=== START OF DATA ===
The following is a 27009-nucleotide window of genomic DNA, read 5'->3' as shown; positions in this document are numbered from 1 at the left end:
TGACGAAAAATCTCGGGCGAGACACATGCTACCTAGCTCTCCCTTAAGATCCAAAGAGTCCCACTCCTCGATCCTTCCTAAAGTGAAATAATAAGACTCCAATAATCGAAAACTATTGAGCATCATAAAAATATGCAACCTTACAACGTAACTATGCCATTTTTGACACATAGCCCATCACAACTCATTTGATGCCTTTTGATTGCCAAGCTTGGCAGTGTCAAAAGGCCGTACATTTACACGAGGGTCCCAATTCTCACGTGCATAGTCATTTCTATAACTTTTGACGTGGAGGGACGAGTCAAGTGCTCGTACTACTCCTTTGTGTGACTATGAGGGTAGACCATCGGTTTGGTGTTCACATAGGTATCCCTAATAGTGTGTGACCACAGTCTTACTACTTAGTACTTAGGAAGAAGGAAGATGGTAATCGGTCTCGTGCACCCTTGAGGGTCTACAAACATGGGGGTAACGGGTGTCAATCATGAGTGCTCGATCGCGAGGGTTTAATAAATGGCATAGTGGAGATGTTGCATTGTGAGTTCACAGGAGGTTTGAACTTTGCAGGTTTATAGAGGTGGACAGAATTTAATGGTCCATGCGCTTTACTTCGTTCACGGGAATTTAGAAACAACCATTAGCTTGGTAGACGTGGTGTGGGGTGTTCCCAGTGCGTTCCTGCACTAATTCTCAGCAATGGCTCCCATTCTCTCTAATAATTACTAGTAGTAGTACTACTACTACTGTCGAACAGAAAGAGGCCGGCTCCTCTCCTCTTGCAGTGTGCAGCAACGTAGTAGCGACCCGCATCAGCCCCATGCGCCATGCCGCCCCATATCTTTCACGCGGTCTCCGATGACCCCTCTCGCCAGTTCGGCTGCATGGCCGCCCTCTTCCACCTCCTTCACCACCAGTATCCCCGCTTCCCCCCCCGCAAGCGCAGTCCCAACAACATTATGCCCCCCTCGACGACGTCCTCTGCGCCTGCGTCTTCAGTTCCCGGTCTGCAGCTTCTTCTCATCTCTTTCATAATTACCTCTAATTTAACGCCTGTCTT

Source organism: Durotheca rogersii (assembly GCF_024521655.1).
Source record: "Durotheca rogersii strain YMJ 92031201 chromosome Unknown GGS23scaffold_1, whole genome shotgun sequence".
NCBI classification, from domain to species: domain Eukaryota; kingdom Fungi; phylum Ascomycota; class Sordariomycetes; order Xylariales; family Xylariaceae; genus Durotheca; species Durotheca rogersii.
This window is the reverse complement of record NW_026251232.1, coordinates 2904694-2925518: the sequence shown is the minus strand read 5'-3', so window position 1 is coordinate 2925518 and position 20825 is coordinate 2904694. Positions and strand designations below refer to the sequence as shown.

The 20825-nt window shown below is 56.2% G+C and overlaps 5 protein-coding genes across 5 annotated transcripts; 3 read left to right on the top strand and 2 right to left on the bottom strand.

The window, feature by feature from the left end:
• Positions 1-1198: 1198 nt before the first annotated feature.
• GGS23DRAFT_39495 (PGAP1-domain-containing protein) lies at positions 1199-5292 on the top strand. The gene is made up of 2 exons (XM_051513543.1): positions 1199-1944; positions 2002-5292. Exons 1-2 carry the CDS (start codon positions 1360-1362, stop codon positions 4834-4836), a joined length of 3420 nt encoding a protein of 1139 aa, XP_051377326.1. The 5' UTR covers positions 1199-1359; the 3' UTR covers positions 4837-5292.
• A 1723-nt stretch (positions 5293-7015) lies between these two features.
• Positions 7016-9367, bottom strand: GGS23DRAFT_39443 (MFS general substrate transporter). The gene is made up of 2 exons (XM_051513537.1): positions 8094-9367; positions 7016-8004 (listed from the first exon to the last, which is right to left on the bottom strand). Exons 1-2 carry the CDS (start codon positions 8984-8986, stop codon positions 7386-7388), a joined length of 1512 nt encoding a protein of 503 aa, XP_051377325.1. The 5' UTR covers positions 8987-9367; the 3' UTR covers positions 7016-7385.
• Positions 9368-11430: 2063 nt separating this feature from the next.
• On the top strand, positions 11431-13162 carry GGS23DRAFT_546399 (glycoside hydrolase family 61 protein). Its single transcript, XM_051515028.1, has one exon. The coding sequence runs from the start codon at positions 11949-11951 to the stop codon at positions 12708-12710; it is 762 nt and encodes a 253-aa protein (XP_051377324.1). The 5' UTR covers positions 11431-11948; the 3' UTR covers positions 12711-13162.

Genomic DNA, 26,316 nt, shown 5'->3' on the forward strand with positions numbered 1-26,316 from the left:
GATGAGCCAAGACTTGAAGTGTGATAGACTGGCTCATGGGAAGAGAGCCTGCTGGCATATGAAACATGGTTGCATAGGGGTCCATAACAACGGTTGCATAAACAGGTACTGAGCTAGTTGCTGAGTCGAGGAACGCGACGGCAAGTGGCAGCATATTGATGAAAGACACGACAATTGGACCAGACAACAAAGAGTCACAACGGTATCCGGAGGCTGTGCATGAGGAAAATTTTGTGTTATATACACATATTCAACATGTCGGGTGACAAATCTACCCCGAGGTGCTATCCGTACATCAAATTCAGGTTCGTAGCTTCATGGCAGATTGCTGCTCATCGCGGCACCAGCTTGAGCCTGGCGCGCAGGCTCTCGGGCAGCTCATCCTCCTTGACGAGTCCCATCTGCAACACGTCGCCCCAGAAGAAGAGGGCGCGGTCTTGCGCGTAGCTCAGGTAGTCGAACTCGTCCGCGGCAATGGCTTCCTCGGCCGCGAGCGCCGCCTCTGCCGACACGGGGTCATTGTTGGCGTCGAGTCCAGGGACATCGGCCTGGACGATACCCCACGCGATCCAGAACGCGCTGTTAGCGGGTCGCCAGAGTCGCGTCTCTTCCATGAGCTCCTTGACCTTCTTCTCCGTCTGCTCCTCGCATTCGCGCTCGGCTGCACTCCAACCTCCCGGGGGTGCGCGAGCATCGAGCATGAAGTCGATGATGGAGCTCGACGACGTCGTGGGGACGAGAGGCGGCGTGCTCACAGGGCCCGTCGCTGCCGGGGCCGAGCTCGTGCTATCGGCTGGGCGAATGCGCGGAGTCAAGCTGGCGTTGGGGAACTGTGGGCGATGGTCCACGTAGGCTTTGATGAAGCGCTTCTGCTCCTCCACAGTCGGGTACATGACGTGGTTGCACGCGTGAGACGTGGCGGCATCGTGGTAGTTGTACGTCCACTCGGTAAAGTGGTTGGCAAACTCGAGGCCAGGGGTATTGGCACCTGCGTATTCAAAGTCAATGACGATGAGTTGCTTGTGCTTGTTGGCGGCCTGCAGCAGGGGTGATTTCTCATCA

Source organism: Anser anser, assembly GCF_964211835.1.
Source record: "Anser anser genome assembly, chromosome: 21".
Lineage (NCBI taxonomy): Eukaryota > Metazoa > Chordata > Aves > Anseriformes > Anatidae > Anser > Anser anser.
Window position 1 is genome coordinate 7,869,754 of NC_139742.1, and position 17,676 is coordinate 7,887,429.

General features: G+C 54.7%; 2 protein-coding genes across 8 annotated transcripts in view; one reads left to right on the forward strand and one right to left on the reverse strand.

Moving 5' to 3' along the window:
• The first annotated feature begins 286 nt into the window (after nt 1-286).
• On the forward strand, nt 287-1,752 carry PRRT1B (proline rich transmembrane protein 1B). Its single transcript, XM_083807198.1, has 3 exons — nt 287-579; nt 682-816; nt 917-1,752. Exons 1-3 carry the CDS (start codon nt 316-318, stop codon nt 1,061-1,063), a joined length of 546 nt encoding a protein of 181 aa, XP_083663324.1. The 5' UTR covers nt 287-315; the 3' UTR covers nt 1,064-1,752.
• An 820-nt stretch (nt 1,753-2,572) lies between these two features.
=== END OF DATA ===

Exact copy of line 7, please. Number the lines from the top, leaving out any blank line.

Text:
The 20825-nt window shown below is 56.2% G+C and overlaps 5 protein-coding genes across 5 annotated transcripts; 3 read left to right on the top strand and 2 right to left on the bottom strand.